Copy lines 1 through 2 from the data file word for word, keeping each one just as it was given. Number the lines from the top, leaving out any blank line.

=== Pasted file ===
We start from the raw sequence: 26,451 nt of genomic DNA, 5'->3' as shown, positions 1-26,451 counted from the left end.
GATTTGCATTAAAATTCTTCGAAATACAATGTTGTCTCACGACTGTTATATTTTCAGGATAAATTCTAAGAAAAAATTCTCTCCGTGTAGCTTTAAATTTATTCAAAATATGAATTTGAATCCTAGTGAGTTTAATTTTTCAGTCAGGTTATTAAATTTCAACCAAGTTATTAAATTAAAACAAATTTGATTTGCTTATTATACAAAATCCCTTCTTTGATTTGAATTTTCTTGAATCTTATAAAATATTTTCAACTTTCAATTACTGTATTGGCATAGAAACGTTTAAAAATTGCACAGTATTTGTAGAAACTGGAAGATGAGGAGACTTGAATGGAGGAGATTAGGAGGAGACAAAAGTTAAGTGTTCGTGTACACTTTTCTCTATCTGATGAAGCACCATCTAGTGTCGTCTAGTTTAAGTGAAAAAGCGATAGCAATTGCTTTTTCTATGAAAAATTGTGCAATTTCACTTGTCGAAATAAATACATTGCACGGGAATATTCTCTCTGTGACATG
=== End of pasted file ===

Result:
We start from the raw sequence: 26,451 nt of genomic DNA, 5'->3' as shown, positions 1-26,451 counted from the left end.
GATTTGCATTAAAATTCTTCGAAATACAATGTTGTCTCACGACTGTTATATTTTCAGGATAAATTCTAAGAAAAAATTCTCTCCGTGTAGCTTTAAATTTATTCAAAATATGAATTTGAATCCTAGTGAGTTTAATTTTTCAGTCAGGTTATTAAATTTCAACCAAGTTATTAAATTAAAACAAATTTGATTTGCTTATTATACAAAATCCCTTCTTTGATTTGAATTTTCTTGAATCTTATAAAATATTTTCAACTTTCAATTACTGTATTGGCATAGAAACGTTTAAAAATTGCACAGTATTTGTAGAAACTGGAAGATGAGGAGACTTGAATGGAGGAGATTAGGAGGAGACAAAAGTTAAGTGTTCGTGTACACTTTTCTCTATCTGATGAAGCACCATCTAGTGTCGTCTAGTTTAAGTGAAAAAGCGATAGCAATTGCTTTTTCTATGAAAAATTGTGCAATTTCACTTGTCGAAATAAATACATTGCACGGGAATATTCTCTCTGTGACATG